Cost of sleep deprivation

A lack of sleep among the U.S. working population is costing the economy up to $411 billion a year, which is 2.28 percent of the country’s GDP, a new report finds. According to researchers at the not-for-profit research organisation RAND Europe, part of the RAND Corporation, sleep deprivation leads to a higher mortality risk and lower productivity levels among the workforce, putting a significant damper on a nation’s economy.

Effects of sleep deprivation.
Credit: Mikael Häggström & Wikipedia
A person who sleeps on average less than six hours a night has a 13 percent higher mortality risk than someone sleeping between seven and nine hours, researchers found, while those sleeping between six and seven hours a day have a 7 percent higher mortality risk. Sleeping between seven and nine hours per night is described as the “healthy daily sleep range”.
In total, the U.S. loses just over 1.2 million working days a year due to sleep deprivation among its working population. Productivity losses at work occur through a combination of absenteeism, employees not being at work, and presenteeism, where employees are at work but working at a sub-optimal level.

The study – ‘Why Sleep Matters – The Economic Costs of Insufficient Sleep’- is the first of its kind to quantify the economic losses due to lack of sleep among workers in five different countries – the U.S, UK, Canada, Germany, and Japan. The study uses a large employer-employee dataset and data on sleep duration from the five countries to quantify the predicted economic effects from a lack of sleep among its workforce.

Marco Hafner, a research leader at RAND Europe and the report’s main author, says: “Our study shows that the effects from a lack of sleep are massive. Sleep deprivation not only influences an individual’s health and wellbeing but has a significant impact on a nation’s economy, with lower productivity levels and a higher mortality risk among workers.”

He continues: “Improving individual sleep habits and duration has huge implications, with our research showing that simple changes can make a big difference. For example, if those who sleep under six hours a night increase their sleep to between six and seven hours a night, this could add $226.4 billion to the U.S. economy.”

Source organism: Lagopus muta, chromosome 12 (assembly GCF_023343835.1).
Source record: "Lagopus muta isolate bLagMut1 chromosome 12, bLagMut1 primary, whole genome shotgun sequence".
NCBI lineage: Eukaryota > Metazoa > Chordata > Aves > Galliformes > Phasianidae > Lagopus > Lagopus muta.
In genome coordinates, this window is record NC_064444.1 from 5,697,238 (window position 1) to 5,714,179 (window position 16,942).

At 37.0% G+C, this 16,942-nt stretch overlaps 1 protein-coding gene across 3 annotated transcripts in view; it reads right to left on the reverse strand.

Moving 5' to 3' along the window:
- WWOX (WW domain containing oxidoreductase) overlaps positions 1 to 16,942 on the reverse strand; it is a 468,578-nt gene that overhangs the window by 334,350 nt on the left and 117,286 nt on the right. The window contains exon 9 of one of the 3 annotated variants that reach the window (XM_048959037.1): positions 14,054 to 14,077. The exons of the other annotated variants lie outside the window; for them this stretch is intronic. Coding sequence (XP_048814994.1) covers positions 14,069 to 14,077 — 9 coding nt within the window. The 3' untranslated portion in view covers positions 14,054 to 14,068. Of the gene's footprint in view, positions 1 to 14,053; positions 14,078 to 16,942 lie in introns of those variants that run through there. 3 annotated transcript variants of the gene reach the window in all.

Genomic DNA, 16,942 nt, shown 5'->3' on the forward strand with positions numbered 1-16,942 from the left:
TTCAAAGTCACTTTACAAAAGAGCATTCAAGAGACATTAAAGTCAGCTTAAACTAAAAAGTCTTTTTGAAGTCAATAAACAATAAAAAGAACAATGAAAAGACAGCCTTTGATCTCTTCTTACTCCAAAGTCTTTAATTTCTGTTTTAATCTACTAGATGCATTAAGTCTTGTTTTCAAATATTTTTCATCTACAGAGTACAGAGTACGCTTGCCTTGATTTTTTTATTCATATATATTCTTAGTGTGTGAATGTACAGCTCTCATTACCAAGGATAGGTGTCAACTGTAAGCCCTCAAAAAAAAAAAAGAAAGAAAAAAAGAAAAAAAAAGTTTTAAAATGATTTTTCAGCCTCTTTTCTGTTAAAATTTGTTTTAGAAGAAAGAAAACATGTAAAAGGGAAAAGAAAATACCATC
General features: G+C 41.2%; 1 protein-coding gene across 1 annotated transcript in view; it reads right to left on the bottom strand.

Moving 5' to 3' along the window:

The U.S. has the biggest financial losses (up to $411 billion, which is 2.28 percent of its GDP) and most working days lost (1.2 million) due to sleep deprivation among its workforce. This was closely followed by Japan (up to $138 billion, which is 2.92 percent of its GDP, and around 600,000 working days lost).

Germany (up to $60 billion, which is 1.56 percent of its GDP, and just over 200,000 working days lost) and the U.K (up to $50 billion, which is 1.86 percent of its GDP, and just over 200,000 working days lost) have similar losses. Canada was the nation with the best sleep outcomes, but still has significant financial and productivity losses (up to $21.4 billion, which is around 1.35 percent of its GDP, and just under 80,000 working days lost).

To improve sleep outcomes, the report outlines a number of recommendations for individuals, employers and public authorities:

Individuals – Set consistent wake-up times; limit the use of electronic items before bedtime; and physical exercise during the day.

Employers – Recognise the importance of sleep and the employer’s role in its promotion; design and build brighter workspaces with facilities for daytime naps; combat workplace psychosocial risks; and discourage the extended use of electronic devices after working hours.

Public authorities – Support health professionals in providing sleep-related help; encourage employers to pay attention to sleep issues; and introduce later school starting times.

Citation: Hafner, Marco, Martin Stepanek, Jirka Taylor, Wendy M. Troxel and Christian van Stolk. Why sleep matters — the economic costs of insufficient sleep: A cross-country comparative analysis. Santa Monica, CA: RAND Corporation, 2016. Link
DOI: 10.7249/RR1791
Adapted from press release by RAND Corporation.

Research shows that positive airway pressure therapy for sleep apnea has positive impact on hypertensive patients

A new study shows that positive airway pressure (PAP) therapy for sleep apnea may have a positive impact on sleep-related functional outcomes among patients who also suffer from hypertension. The findings suggest that untreated sleep apnea may explain the quality of life impairments reported by many patients with high blood pressure.